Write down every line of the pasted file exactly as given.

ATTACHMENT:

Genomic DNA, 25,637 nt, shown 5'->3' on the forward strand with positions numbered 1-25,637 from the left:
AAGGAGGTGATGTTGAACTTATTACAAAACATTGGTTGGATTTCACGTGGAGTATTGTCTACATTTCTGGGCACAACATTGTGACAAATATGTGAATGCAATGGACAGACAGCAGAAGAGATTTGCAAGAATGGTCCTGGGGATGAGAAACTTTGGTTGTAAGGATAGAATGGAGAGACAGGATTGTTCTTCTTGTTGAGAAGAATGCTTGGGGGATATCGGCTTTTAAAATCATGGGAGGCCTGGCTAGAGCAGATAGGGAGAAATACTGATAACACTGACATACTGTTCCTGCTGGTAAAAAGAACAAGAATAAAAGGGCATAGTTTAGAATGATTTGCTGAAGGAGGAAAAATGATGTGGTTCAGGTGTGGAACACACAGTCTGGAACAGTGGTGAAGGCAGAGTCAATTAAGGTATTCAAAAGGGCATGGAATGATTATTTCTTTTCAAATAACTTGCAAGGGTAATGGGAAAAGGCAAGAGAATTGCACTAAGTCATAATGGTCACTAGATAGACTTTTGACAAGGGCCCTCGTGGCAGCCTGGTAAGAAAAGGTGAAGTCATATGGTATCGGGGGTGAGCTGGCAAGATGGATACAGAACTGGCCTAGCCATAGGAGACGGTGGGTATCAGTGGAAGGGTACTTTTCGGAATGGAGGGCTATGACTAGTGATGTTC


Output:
Genomic DNA, 25,637 nt, shown 5'->3' on the forward strand with positions numbered 1-25,637 from the left:
AAGGAGGTGATGTTGAACTTATTACAAAACATTGGTTGGATTTCACGTGGAGTATTGTCTACATTTCTGGGCACAACATTGTGACAAATATGTGAATGCAATGGACAGACAGCAGAAGAGATTTGCAAGAATGGTCCTGGGGATGAGAAACTTTGGTTGTAAGGATAGAATGGAGAGACAGGATTGTTCTTCTTGTTGAGAAGAATGCTTGGGGGATATCGGCTTTTAAAATCATGGGAGGCCTGGCTAGAGCAGATAGGGAGAAATACTGATAACACTGACATACTGTTCCTGCTGGTAAAAAGAACAAGAATAAAAGGGCATAGTTTAGAATGATTTGCTGAAGGAGGAAAAATGATGTGGTTCAGGTGTGGAACACACAGTCTGGAACAGTGGTGAAGGCAGAGTCAATTAAGGTATTCAAAAGGGCATGGAATGATTATTTCTTTTCAAATAACTTGCAAGGGTAATGGGAAAAGGCAAGAGAATTGCACTAAGTCATAATGGTCACTAGATAGACTTTTGACAAGGGCCCTCGTGGCAGCCTGGTAAGAAAAGGTGAAGTCATATGGTATCGGGGGTGAGCTGGCAAGATGGATACAGAACTGGCCTAGCCATAGGAGACGGTGGGTATCAGTGGAAGGGTACTTTTCGGAATGGAGGGCTATGACTAGTGATGTTC